"It's so sad how vicious people are being when I basically live to make things better for women," Mayim Bialik said in response to the backlash

Mayim Bialik has been accused of victim blaming for anop-ed she penned about the allegations of sexual misconduct against Harvey Weinstein.

In the New York Times article titled “Being a Feminist in Harvey Weinstein’s World,” the Big Bang Theory star wrote that she has “experienced the upside of not being a ‘perfect 10.’ ”

“As a proud feminist with little desire to diet, get plastic surgery or hire a personal trainer, I have almost no personal experience with men asking me to meetings in their hotel rooms,” Bialik said. “Those of us in Hollywood who don’t represent an impossible standard of beauty have the ‘luxury’ of being overlooked and, in many cases, ignored by men in power unless we can make them money.”

Credit: Kevin Mazur/Getty Images

The 41-year-old actress went on to note the choices she makes that she deemed to be “self-protecting and wise.”

“I have decided that my sexual self is best reserved for private situations with those I am most intimate with,” she wrote. “I dress modestly. I don’t act flirtatiously with men as a policy.”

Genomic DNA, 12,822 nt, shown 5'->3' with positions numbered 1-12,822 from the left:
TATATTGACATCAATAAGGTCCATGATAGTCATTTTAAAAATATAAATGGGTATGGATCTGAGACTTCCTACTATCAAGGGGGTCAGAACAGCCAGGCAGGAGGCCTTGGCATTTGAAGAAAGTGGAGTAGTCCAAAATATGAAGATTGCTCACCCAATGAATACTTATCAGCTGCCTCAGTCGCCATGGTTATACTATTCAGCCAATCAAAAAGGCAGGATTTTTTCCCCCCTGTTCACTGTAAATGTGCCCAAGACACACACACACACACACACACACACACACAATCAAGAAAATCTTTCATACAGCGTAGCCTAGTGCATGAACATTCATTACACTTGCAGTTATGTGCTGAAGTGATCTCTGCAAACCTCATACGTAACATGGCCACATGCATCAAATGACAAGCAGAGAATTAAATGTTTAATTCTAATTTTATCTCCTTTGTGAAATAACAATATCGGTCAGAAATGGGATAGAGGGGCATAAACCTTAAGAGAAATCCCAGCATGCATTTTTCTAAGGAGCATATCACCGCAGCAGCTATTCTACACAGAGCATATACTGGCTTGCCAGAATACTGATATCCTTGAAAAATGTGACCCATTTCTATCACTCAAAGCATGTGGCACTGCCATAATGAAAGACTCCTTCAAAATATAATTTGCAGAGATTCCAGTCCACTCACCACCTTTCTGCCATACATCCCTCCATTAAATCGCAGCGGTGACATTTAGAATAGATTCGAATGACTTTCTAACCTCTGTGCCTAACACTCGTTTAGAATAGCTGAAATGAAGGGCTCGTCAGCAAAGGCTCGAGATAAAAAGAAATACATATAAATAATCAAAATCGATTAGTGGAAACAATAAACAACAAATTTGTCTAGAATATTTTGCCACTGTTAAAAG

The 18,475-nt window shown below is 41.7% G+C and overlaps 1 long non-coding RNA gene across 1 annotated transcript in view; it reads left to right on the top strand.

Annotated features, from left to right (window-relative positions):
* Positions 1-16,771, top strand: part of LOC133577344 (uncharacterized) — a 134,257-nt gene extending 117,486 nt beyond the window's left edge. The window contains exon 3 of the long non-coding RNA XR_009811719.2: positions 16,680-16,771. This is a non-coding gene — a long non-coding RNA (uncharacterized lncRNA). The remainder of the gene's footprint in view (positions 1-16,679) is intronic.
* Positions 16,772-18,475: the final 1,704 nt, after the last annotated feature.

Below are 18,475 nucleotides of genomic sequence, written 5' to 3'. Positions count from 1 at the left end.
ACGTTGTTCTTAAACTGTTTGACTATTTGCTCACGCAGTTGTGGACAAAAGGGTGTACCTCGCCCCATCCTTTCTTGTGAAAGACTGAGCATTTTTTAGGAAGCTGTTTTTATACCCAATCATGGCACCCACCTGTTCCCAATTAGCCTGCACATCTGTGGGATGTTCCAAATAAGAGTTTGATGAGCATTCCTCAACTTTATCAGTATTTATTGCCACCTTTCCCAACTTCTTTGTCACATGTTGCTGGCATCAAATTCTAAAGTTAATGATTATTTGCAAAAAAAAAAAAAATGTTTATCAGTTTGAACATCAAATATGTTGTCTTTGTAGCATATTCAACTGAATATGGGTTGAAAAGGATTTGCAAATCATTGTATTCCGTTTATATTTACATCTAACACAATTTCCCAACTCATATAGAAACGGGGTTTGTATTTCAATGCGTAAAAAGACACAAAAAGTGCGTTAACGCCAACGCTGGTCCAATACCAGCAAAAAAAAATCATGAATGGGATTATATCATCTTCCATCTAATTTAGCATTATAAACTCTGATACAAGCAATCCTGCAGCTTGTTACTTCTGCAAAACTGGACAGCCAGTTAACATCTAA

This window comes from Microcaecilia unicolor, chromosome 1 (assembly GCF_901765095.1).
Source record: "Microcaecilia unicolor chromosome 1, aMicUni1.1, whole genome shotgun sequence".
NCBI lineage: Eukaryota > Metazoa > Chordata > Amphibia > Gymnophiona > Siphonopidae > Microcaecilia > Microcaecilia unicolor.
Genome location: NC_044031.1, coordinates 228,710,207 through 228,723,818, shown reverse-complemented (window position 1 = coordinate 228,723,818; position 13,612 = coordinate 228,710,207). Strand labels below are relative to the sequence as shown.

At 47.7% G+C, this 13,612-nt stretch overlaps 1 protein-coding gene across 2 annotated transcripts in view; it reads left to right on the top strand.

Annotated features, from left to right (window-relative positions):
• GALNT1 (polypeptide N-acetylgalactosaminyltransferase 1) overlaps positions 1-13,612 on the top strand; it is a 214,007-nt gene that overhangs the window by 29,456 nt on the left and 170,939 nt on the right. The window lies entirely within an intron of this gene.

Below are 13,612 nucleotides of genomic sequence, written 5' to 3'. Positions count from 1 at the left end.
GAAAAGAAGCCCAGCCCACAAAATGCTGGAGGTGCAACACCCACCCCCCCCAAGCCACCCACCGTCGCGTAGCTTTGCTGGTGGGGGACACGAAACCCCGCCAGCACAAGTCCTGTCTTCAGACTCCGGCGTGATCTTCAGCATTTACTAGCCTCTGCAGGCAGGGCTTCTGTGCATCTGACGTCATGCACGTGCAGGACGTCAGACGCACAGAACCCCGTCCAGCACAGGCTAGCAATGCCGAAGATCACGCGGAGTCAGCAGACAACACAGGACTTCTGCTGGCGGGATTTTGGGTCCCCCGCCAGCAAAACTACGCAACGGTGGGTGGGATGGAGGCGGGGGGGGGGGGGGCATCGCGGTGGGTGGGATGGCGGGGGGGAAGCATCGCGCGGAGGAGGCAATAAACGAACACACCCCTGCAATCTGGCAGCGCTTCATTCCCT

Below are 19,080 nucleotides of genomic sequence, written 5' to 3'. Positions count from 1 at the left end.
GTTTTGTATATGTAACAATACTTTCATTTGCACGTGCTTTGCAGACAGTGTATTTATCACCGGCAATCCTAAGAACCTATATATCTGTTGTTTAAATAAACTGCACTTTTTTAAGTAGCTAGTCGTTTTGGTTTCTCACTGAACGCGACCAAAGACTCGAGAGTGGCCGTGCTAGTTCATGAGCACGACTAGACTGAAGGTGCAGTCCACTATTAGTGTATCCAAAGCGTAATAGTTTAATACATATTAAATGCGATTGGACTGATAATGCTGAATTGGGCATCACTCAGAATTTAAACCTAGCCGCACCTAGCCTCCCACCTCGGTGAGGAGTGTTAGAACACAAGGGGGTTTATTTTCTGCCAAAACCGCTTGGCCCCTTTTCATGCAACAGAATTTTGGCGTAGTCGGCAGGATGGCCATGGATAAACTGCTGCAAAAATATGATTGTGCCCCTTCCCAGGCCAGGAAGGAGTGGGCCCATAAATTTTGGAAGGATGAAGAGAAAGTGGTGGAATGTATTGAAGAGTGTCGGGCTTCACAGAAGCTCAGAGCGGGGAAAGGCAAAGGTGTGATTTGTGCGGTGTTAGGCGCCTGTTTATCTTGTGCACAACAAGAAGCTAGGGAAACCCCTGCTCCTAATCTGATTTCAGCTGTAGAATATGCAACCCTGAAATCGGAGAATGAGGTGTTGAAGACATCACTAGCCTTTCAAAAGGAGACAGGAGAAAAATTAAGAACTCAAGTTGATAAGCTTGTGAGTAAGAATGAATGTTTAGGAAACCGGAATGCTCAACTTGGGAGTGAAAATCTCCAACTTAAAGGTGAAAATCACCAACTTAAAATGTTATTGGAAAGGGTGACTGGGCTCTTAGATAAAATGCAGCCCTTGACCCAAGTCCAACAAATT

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She continued, “I am entirely aware that these types of choices might feel oppressive to many young feminists. Women should be able to wear whatever they want. They should be able to flirt however they want with whomever they want. Why are we the ones who have to police our behavior? In a perfect world, women should be free to act however they want. But our world isn’t perfect. Nothing—absolutely nothing—excuses men for assaulting or abusing women. But we can’t be naïve about the culture we live in.”

The op-ed was quickly met with negative feedback and accusations of victim-blaming.

“@missmayim229 I have to say I was dressed non provocatively as a 12 year old when men on the street masturbated at me,” actress Patricia Arquette tweeted on Saturday. “It’s not clothing.”

Another chimed in, “Mayim Bialik missed the perfect opportunity to call out men in Hollywood. Instead she blames women.”

Bialik responded to the backlash on Twitter Saturday evening.

“I’m being told my N.Y. Times piece resonated with so many and I am beyond grateful for all of the feedback,” she said. “I also see a bunch of people have taken my words out of the context of the Hollywood machine and twisted them to imply that God forbid I would blame a woman for her assault based on her clothing or behavior. Anyone who knows me and my feminism knows that’s absurd and not at all what this piece was about. It’s so sad how vicious people are being when I basically live to make things better for women.”

The actress announced that she would hold a Facebook Live discussion with the newspaper on Monday morning to clear the air.